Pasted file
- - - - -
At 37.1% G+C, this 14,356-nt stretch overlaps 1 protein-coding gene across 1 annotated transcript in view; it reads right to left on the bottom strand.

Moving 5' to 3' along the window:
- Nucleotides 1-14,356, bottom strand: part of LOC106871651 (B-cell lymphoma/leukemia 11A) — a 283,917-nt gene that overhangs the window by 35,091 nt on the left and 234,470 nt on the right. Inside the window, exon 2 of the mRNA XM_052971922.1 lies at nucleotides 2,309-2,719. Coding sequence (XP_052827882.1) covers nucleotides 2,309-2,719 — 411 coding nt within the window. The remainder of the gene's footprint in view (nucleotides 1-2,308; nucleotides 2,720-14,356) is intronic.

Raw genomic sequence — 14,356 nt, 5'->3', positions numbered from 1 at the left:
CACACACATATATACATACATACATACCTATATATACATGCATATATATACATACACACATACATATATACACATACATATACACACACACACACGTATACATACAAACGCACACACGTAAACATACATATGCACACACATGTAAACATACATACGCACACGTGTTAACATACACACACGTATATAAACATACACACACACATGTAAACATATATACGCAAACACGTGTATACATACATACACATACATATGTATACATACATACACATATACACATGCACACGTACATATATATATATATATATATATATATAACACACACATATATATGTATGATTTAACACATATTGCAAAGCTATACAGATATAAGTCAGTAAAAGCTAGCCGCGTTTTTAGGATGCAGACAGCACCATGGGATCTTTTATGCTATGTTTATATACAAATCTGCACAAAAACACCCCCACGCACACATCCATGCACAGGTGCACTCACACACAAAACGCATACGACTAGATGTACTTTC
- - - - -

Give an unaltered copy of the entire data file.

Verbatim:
At 37.1% G+C, this 14,356-nt stretch overlaps 1 protein-coding gene across 1 annotated transcript in view; it reads right to left on the bottom strand.

Moving 5' to 3' along the window:
- Nucleotides 1-14,356, bottom strand: part of LOC106871651 (B-cell lymphoma/leukemia 11A) — a 283,917-nt gene that overhangs the window by 35,091 nt on the left and 234,470 nt on the right. Inside the window, exon 2 of the mRNA XM_052971922.1 lies at nucleotides 2,309-2,719. Coding sequence (XP_052827882.1) covers nucleotides 2,309-2,719 — 411 coding nt within the window. The remainder of the gene's footprint in view (nucleotides 1-2,308; nucleotides 2,720-14,356) is intronic.

Raw genomic sequence — 14,356 nt, 5'->3', positions numbered from 1 at the left:
CACACACATATATACATACATACATACCTATATATACATGCATATATATACATACACACATACATATATACACATACATATACACACACACACACGTATACATACAAACGCACACACGTAAACATACATATGCACACACATGTAAACATACATACGCACACGTGTTAACATACACACACGTATATAAACATACACACACACATGTAAACATATATACGCAAACACGTGTATACATACATACACATACATATGTATACATACATACACATATACACATGCACACGTACATATATATATATATATATATATATATAACACACACATATATATGTATGATTTAACACATATTGCAAAGCTATACAGATATAAGTCAGTAAAAGCTAGCCGCGTTTTTAGGATGCAGACAGCACCATGGGATCTTTTATGCTATGTTTATATACAAATCTGCACAAAAACACCCCCACGCACACATCCATGCACAGGTGCACTCACACACAAAACGCATACGACTAGATGTACTTTC